HawkScan Test Info for Cross Site Scripting (DOM Based)

Cross Site Scripting (DOM Based)


Plugin Id: 40026 | CWE: 79


To mitigate the risk of Cross-site Scripting (XSS) attacks, the following measures can be taken:

  1. Input validation: Validate and sanitize all user input before displaying it on a web page. This includes input from forms, URLs, cookies, and any other source of user-supplied data. Use a combination of whitelisting and blacklisting techniques to ensure that only safe and expected input is accepted.

    Example in PHP:

    $input = $_POST['input'];
    $sanitizedInput = htmlspecialchars($input, ENT_QUOTES, 'UTF-8');
  2. Output encoding: Encode all user-generated content before displaying it on a web page. This prevents the browser from interpreting the content as executable code.

    Example in Java:

    String userContent = "<script>alert('XSS');</script>";
    String encodedContent = OWASP.encoder().forHtml(userContent);
  3. Content Security Policy (CSP): Implement a Content Security Policy to restrict the types of content that can be loaded and executed on a web page. This can help prevent the execution of malicious scripts by limiting the sources from which scripts can be loaded.

    Example in HTML:

    <meta http-equiv="Content-Security-Policy" content="script-src 'self'">
  4. Secure cookie handling: Set the HttpOnly flag on cookies to prevent them from being accessed by client-side scripts. This can help mitigate the risk of cookie theft through XSS attacks.

    Example in JavaScript:

    document.cookie = "sessionid=123; HttpOnly";
  5. Regular security updates: Keep all software and libraries up to date to ensure that known vulnerabilities are patched. This includes web servers, frameworks, and any third-party components used in the application.


Cross-site Scripting (XSS) is an attack technique that involves injecting malicious code into a web application, which is then executed by the user’s browser. This can lead to various security risks, including account hijacking, data theft, and the delivery of fraudulent content.

XSS attacks can be classified into three types: non-persistent, persistent, and DOM-based. Non-persistent and DOM-based attacks require user interaction, such as clicking on a malicious link or submitting a form on a vulnerable website. Persistent attacks occur when the injected code is stored on a website and executed whenever a user accesses the affected page.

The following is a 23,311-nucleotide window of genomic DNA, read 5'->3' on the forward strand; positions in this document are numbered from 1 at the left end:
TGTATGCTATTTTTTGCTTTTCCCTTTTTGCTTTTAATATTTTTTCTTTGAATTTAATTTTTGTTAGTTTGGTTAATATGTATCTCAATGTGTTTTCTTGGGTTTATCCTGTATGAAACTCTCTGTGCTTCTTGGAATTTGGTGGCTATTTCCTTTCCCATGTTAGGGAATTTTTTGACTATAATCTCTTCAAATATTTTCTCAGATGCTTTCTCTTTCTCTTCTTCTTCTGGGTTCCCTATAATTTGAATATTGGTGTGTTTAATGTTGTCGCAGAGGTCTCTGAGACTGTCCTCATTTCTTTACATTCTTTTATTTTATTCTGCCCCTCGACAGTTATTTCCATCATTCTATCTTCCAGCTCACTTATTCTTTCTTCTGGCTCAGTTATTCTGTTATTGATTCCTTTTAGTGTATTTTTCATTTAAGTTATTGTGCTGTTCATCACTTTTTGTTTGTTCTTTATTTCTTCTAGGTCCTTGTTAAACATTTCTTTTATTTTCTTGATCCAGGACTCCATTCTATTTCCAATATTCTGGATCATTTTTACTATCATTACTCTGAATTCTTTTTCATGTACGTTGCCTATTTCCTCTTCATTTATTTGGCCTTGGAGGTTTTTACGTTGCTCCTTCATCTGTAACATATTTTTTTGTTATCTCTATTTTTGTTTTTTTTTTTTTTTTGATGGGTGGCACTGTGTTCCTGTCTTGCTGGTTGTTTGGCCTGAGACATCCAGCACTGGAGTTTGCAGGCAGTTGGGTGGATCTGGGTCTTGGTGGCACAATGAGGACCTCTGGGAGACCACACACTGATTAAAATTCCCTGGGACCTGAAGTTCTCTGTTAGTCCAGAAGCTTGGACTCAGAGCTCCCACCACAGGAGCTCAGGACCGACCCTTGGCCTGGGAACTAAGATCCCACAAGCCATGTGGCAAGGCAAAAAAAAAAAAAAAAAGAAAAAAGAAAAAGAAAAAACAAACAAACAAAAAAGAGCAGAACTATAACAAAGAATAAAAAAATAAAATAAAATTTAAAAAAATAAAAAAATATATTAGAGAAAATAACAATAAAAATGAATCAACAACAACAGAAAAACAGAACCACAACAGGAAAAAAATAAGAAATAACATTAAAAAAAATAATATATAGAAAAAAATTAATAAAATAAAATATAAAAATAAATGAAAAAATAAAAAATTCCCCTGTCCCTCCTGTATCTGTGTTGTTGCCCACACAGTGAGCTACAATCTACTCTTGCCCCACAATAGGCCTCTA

Attackers can exploit XSS vulnerabilities to steal sensitive information, manipulate website content, redirect users to malicious websites, or perform actions on behalf of the user. These attacks compromise the trust relationship between the user and the website, potentially leading to severe consequences.


The risks associated with Cross-site Scripting (XSS) attacks include:

  1. Account hijacking: Attackers can steal user session cookies through XSS attacks, allowing them to impersonate the victim and gain unauthorized access to their accounts.

  2. Data theft: XSS attacks can be used to extract sensitive information from a user’s browser, such as login credentials, personal data, or financial information.

  3. Fraudulent content: Attackers can modify the content of a website to display misleading or malicious information, leading to phishing attempts, malware downloads, or other fraudulent activities.

  4. System compromise: If a vulnerable web application allows the execution of code under the local machine zone, an attacker can exploit XSS to execute arbitrary code on the user’s system, potentially leading to full system compromise.

It is crucial for web developers and organizations to implement proper security measures to prevent XSS attacks and protect user data. Regular security testing, secure coding practices, and ongoing vulnerability management are essential to mitigate the risks associated with XSS vulnerabilities.